The News-Review

Back to: Opinion
June 28, 2013
Follow Opinion

Editorial: Roses & Thorns: Post Office, Arson, Musicians for Mobility

ROSE: Post office delivers

Tom McFarland had an emotional and a meaningful reunion with long-lost relatives because a letter sent to an address at which he hadn’t lived in 45 years reached him.

The 65-year-old Myrtle Creek resident is grateful to the Myrtle Creek Post Office for calling and telling him he had mail. The mysterious letter came from a cousin in Japan he had never met.

The cousin found McFarland’s old address among the belongings of his late parents. The cousin wrote, the post office delivered and McFarland set off for Japan to meet relatives.

McFarland was born in Japan, the son of an American serviceman. He came with his mom to America when he was only 3 years old.

The trip to Japan allowed McFarland to connect with his mother’s side of the family and bring some of his mother’s ashes to her homeland.

None of this would have happened if that letter hadn’t reached McFarland. Sometimes going the extra mile can go a long way.

THORN: Snatch those matches

Vandalism is offensive at any time, though it’s at least understandable when the vandal is trying to make a point. No less wrong, but there’s some sort of warped logic to it.

Then there’s the other kind. For example, when someone sets fire, on purpose, to a public restroom. One that was defaced in the same way less than 18 months ago, and repaired in part by private donations.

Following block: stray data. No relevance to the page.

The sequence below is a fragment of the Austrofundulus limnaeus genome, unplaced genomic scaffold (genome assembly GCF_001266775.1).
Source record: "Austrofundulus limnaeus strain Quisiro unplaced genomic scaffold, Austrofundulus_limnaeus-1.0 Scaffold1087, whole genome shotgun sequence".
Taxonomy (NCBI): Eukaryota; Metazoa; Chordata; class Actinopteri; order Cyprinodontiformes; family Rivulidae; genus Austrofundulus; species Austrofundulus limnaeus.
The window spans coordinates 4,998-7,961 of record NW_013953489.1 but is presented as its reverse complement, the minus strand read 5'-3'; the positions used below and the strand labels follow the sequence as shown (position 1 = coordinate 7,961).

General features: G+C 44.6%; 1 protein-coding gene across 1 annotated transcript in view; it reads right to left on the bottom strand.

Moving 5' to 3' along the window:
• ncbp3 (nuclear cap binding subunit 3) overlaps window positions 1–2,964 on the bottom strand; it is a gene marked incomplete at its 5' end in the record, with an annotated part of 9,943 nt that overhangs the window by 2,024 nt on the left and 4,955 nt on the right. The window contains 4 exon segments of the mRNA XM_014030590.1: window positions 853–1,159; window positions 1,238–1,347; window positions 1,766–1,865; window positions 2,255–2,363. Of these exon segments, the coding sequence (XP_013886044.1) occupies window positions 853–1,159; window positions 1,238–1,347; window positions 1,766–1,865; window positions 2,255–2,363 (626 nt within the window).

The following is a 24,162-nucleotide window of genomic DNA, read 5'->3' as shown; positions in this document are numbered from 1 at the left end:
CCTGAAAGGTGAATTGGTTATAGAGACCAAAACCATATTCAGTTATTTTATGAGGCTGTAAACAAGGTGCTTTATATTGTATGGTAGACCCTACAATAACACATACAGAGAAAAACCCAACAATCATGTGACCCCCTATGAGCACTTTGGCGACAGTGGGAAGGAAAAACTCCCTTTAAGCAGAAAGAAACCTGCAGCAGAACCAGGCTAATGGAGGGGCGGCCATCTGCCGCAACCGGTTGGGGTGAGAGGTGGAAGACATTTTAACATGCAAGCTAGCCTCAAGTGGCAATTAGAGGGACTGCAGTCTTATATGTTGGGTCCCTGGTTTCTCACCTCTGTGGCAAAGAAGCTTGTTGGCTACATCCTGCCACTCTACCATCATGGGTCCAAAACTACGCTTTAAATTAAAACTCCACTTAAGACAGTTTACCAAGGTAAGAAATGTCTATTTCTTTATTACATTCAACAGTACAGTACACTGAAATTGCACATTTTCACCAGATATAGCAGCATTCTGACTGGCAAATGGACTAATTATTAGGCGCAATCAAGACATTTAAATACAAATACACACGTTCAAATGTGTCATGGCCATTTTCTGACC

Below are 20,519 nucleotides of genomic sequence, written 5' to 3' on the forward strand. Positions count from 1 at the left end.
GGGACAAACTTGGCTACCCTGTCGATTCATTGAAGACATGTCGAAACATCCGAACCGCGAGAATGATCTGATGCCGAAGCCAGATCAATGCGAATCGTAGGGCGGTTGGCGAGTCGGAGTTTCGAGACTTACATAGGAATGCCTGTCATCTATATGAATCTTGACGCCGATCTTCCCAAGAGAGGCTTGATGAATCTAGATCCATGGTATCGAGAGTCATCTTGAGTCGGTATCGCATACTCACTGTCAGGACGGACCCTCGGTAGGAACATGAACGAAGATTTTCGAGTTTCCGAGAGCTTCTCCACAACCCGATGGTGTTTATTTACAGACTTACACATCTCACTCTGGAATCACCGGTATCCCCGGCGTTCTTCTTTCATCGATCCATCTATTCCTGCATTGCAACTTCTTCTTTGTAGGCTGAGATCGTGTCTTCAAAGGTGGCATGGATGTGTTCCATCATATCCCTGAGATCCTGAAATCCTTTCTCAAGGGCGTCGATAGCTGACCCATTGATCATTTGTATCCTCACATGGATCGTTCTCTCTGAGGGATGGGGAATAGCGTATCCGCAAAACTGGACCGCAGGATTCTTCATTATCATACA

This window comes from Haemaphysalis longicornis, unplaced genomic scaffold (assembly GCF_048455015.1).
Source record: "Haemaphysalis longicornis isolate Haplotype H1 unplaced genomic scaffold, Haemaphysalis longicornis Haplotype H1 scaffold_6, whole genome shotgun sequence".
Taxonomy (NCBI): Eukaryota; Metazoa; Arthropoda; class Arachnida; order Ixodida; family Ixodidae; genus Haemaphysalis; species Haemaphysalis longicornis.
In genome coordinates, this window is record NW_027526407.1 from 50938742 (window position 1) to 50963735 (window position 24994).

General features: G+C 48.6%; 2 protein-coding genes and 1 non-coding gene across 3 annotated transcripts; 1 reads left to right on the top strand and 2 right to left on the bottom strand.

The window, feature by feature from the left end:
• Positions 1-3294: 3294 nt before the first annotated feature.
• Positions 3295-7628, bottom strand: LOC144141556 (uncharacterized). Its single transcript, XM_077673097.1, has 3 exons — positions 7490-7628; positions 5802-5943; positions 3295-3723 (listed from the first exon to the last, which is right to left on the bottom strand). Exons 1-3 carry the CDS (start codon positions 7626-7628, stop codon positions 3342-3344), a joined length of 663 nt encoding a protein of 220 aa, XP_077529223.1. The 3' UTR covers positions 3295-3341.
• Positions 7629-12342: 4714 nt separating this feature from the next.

That’s what happened Tuesday morning at the restrooms near the Stewart Park duck pond, not far from the Fred Meyer parking lot. Though the blaze burned itself out before firefighters arrived, the men’s room was blackened inside and fixtures were damaged.

The action was not only stupid but disheartening. In effect, the arsonist or arsonists were repaying donors’ good deeds with mindless disrespect.

Nicki Messenger, the city’s public works director, said the city will again repair the restrooms because it’s hard on people to use parks without one. That’s a relief to many, though it could be up to three months before the city can take care of the unbudgeted expense.

We’d love to see the firebugs flushed out and TP’d. And with the scratchy variety, not the Charmin.

ROSE: Groove for a good cause

Musicians for Mobility deserves credit for organizing annual music festivals to benefit tremendous causes.

For the third straight year, the group has identified a child who really needs the community’s help. Since she was 11 months old, 8-year-old Kierra Grace Thompson of Green has suffered thousands of seizures — events that can be terrifying for her single mother, Katie Thompson, who always must be near her side.

Life would be more peaceful and predictable if a service dog that can detect seizures could come live with Thompsons. The price tag for such an animal is $10,000. Musicians for Mobility intends to raise that sum on July 27, when nine local bands will perform a benefit concert from noon to 10 p.m. at Pyrenees Vineyard South near Myrtle Creek. An auction with prizes is expected to generate the most funds, while the event will also feature food vendors, beer and wine, face painting, hair design and more.

It’s worth reserving the date on your calendar. Or if you can’t be there, consider making a donation through the website, Little Angels Service Dogs at"_blank">

Stories you may be interested in

The News-Review Updated Jun 28, 2013 02:00PM Published Jun 28, 2013 11:04AM Copyright 2013 The News-Review. All rights reserved. This material may not be published, broadcast, rewritten or redistributed.